05 Mar HAPPY PURIM
Happy Purim To All Jewish Around The World
Special Sale of Vintage Israeli Purim Posters
What Is Purim?
The jolly festival of Purim is celebrated every year on the 14th of the Hebrew month of Adar (late winter/early spring). Purim 2020 begins on Monday night, March 9 and continues through Tuesday, March 10, (March 11 in Jerusalem). It commemorates the salvation of the Jewish people in the ancient Persian empire from Haman’s plot “to destroy, kill and annihilate all the Jews, young and old, infants and women, in a single day,” as recorded in the Megillah (book of Esther).
SALE SALE SALE
“Jewish Holidays” Vintage Israeli Poster for Teaching, Hebrew School in first grade. 1950’s$550.00
Children’s Vintage Israeli Poster for Purim 1977$900.00
Purim Festival Vintage Israeli Poster 1960$1,500.00
Tel Aviv Adloyada (Purim Parade) Vintage Israeli Poster 1960$1,500.00
Vintage photo of a Jewish boy during Purim festivals, Israel 1948$250.00
Vintage photo of a Jewish boy wearing a costume, Israel 1948$250.00
The Story in a Nutshell
The Persian Empire of the 4th century BCE extended over 127 lands, and all the Jews were its subjects. When King Ahasuerus had his wife, Queen Vashti, executed for failing to follow his orders, he arranged a beauty pageant to find a new queen. A Jewish girl, Esther, found favor in his eyes and became the new queen, though she refused to divulge her nationality.
Meanwhile, the Jew-hating Haman was appointed prime minister of the empire. Mordechai, the leader of the Jews (and Esther’s cousin), defied the king’s orders and refused to bow to Haman. Haman was incensed, and he convinced the king to issue a decree ordering the extermination of all the Jews on the 13th of Adar, a date chosen by a lottery Haman made.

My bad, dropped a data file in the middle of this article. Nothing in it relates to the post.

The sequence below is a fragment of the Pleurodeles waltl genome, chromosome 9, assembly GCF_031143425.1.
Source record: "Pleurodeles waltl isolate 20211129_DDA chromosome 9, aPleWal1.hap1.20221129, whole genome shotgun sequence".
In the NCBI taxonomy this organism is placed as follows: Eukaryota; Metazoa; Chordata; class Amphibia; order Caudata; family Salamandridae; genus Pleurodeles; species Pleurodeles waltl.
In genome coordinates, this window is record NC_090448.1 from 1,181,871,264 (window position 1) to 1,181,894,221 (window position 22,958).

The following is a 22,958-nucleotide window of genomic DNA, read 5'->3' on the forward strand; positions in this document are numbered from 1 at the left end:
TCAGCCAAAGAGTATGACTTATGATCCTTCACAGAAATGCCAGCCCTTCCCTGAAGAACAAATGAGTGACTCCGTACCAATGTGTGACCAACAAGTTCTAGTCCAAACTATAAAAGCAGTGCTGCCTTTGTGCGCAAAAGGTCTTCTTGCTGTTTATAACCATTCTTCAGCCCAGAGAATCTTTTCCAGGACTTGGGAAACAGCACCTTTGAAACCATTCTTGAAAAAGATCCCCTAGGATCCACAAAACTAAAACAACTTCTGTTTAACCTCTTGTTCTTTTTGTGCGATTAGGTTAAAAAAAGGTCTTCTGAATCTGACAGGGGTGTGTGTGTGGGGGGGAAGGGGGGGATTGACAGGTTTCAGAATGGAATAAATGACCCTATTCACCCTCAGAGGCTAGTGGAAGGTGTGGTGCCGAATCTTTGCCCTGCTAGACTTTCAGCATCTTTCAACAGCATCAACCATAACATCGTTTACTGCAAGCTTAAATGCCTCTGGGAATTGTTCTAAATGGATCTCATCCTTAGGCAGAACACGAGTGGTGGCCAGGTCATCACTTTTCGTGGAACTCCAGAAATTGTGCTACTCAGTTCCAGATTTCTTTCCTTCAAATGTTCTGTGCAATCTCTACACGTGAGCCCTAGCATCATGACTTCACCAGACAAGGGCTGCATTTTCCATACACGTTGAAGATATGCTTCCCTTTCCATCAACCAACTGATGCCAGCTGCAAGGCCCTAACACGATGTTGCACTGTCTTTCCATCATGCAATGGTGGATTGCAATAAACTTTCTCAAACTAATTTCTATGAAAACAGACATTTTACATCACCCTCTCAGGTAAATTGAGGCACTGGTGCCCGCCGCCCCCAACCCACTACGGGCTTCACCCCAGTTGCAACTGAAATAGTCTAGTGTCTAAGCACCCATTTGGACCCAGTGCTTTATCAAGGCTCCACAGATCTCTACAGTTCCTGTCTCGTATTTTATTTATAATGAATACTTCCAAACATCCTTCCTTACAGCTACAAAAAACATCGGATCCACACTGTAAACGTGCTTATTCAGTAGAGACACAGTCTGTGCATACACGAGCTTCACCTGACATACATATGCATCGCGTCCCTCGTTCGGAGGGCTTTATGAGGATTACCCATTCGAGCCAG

Mordechai galvanized all the Jews, convincing them to repent, fast and pray to G‑d. Meanwhile, Esther asked the king and Haman to join her for a feast. At a subsequent feast, Esther revealed to the king her Jewish identity. Haman was hanged, Mordechai was appointed prime minister in his stead, and a new decree was issued, granting the Jews the right to defend themselves against their enemies.
On the 13th of Adar, the Jews mobilized and killed many of their enemies. On the 14th of Adar, they rested and celebrated. In the capital city of Shushan, they took one more day to finish the job.
Why Is It Called Purim?
Purim means “lots” in ancient Persian. The holiday was thus named since Haman had thrown lots to determine when he would carry out his diabolical scheme. You can pronounce this name many ways. In Eastern tradition, it is called poo-REEM. Among Westerners, it is often called PUH-rim. Some Central-European communities even call it PEE-rim.
Reading of the Megillah (book of Esther), which recounts the story of the Purim miracle. This is done once on the eve of Purim and then again on the following day.
Giving money gifts to at least two poor people.
Sending gifts of two kinds of food to at least one person.
A festive Purim feast, which often includes wine or other intoxicating beverages.
Purim Traditions and Customs
There is a spirit of liveliness and fun on Purim that is unparalleled on the Jewish calendar. If there were ever a day to “let loose” and just be Jewish, this is it!
It is also customary for children (and adults, if they desire) to dress up in costumes.
A traditional Purim food is hamantaschen (or oznay Haman), three-cornered pastries bursting with poppy seeds or another sweet filling.
On the day before Purim (or on the Thursday before, when Purim is on Sunday), it is customary to fast, commemorating Esther’s fasting and praying to G‑d that He save His people.
When to Celebrate
One of the unique aspects of Purim is the diverse timing for its celebration.
Common Custom: Jews all over the world celebrate Purim on Adar 14, the day when our ancestors rested from the war against their enemies.
Walled Cities: Since the Jews of Shushan rested one day later, their Purim was deferred to the 15th. This was extended to include any city that was surrounded by walls in the days of Joshua, notably Jerusalem.
Small Towns: In ancient times, villagers only banded together with fellow Jews in the larger towns on Mondays and Thursdays, which were market days. Thus, the sages decreed that they should read the Megillah on the market day preceding 14 Adar. This custom is no longer practiced.
Note that on Jewish leap years, there are actually two months called Adar, Adar I and Adar II. Purim is celebrated in the second Adar, but 14 Adar I is still a happy day, referred to as Purim Katan (Small Purim).
The Significance of Purim
In addition to the miracle of Jewish survival despite the efforts of our en